Governments around the world are deciding how to respond to the immediate threat of the COVID-19 and the second-order impacts. These decisions could reshape life in a dramatically different and potentially worse way unless the public’s voice is heard. As always, the rich and powerful are at the bargaining table. Make sure you are too. Check-in with your local and national representation about their COVID-19 pandemic plans and make your voice heard. Only together can we beat COVID-19 capitalism and rebuild on a more just and sustainable basis.

 

9. Budget time to do the above

 

Schedule time each day for checking in, supporting front line medical workers, mutual aid, or preventing a social recession — whatever mix of activities make sense to you. Make it part of your daily pandemic routine. Share your contributions with others. Invite them to join in. It’s natural to feel a tad powerless in this situation, this is a way to take back some control.

 

10. Take care of yourself

 

Last but definitely not least, take care of yourself. You can’t do the above if you’re not healthy yourself. As airlines advise in emergencies, put your oxygen mask on first before helping others. Depending on your situation, this might even be an opportunity to spend more time exercising, eating right, and finding ways to stay calm like yoga, meditation, and long walks.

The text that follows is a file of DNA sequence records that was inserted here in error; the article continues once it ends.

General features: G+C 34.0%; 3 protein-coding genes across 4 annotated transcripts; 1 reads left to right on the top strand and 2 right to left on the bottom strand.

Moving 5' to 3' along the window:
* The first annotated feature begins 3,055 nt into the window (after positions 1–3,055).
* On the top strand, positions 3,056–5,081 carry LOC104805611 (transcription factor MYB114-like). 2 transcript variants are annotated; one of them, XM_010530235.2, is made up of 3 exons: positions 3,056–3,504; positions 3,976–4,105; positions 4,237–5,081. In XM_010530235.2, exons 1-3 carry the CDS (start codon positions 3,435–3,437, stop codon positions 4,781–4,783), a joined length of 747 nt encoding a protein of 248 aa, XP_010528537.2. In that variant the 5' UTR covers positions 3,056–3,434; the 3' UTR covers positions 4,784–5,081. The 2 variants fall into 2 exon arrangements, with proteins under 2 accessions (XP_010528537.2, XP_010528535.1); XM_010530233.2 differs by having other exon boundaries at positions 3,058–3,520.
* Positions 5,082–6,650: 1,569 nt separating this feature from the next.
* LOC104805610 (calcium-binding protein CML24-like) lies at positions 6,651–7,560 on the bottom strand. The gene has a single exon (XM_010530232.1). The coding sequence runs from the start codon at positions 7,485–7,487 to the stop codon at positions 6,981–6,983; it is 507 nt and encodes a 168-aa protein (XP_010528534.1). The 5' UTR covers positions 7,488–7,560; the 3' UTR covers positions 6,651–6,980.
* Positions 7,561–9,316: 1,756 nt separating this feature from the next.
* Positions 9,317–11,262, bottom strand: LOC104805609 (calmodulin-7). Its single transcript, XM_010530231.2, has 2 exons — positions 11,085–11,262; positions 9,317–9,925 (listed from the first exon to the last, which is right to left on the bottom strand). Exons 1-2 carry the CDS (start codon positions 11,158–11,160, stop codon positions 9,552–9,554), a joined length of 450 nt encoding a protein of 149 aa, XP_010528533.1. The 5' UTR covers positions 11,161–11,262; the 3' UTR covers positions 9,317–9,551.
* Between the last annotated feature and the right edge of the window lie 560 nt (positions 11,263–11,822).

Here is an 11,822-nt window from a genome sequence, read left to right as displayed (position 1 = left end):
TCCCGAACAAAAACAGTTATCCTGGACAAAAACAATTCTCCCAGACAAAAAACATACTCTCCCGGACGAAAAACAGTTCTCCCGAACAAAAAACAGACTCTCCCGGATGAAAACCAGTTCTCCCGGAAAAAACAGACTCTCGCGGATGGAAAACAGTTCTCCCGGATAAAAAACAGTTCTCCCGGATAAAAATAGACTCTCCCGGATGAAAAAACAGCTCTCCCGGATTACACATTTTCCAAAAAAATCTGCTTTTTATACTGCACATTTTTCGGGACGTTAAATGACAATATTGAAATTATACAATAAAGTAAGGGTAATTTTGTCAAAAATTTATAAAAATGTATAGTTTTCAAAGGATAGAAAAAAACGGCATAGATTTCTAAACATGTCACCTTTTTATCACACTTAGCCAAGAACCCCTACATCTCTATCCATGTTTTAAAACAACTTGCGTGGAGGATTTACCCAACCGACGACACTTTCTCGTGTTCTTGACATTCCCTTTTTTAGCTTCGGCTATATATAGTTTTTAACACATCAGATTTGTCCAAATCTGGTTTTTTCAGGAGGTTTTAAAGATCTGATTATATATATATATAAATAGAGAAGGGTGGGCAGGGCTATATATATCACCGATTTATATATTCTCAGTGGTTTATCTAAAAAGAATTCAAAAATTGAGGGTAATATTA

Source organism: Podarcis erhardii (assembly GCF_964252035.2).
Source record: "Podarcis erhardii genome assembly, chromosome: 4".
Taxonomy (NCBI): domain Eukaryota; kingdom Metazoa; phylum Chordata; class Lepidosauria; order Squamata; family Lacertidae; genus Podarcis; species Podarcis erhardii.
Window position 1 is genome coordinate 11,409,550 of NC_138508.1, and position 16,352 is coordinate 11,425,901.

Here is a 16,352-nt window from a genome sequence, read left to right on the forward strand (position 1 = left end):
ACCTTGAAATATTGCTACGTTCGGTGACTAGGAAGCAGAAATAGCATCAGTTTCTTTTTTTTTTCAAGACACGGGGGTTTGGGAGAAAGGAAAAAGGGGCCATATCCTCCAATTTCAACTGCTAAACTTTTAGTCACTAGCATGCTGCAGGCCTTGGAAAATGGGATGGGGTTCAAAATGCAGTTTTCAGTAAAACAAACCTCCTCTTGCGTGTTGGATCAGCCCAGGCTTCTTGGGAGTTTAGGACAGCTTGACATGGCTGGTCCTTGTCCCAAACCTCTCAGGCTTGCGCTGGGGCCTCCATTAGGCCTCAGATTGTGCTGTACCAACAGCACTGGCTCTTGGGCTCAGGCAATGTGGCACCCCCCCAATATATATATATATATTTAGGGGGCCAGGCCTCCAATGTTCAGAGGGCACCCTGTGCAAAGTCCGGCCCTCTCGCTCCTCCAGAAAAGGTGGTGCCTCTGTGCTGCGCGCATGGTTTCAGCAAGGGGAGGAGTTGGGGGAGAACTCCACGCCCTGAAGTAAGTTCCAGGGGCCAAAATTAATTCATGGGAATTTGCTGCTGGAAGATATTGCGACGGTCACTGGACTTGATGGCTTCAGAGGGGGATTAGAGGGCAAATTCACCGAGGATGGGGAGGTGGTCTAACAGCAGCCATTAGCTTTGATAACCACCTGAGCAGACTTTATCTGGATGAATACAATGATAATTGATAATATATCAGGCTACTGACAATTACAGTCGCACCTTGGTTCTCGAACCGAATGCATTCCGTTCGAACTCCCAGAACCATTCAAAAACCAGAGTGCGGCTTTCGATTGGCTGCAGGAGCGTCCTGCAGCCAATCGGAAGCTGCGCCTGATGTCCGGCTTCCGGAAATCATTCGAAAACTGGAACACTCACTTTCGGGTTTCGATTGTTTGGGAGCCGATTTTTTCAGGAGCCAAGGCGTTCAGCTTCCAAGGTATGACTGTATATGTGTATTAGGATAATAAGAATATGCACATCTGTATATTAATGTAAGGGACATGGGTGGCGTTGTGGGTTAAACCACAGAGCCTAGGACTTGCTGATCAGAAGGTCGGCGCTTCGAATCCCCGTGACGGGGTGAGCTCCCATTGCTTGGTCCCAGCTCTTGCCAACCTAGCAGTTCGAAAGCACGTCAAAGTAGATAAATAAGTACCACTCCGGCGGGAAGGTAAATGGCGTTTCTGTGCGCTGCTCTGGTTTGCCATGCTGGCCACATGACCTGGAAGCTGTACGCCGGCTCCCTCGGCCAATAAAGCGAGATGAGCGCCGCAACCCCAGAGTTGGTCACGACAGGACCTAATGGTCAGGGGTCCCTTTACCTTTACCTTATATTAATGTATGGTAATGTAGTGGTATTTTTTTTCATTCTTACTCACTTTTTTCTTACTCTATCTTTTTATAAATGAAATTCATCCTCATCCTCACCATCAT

There are many more ways to help. The number and variety of grassroots efforts is truly stunning. And now that you’re in charge, I’m betting you have your own ideas for mutual aid. Please share the actions you’ve taken or witnessed with us by email info@shareable.net or on Facebook.

And just as important — spread the word that it’s time to help each other, share resources, and share leadership.

 

This article is part of our reporting on The People’s COVID-19 Response. Here are a few articles from the series:

Coronavirus catalyzes growing wave of grassroots action despite social distancing

The coronavirus pandemic calls us to share more than ever

The People’s COVID-19 Response needs you

The pandemic isn’t a portal, yet

The Response: Resisting COVID-19 with mutual aid in Chico, CA

20 ways Shareable readers are helping during the pandemic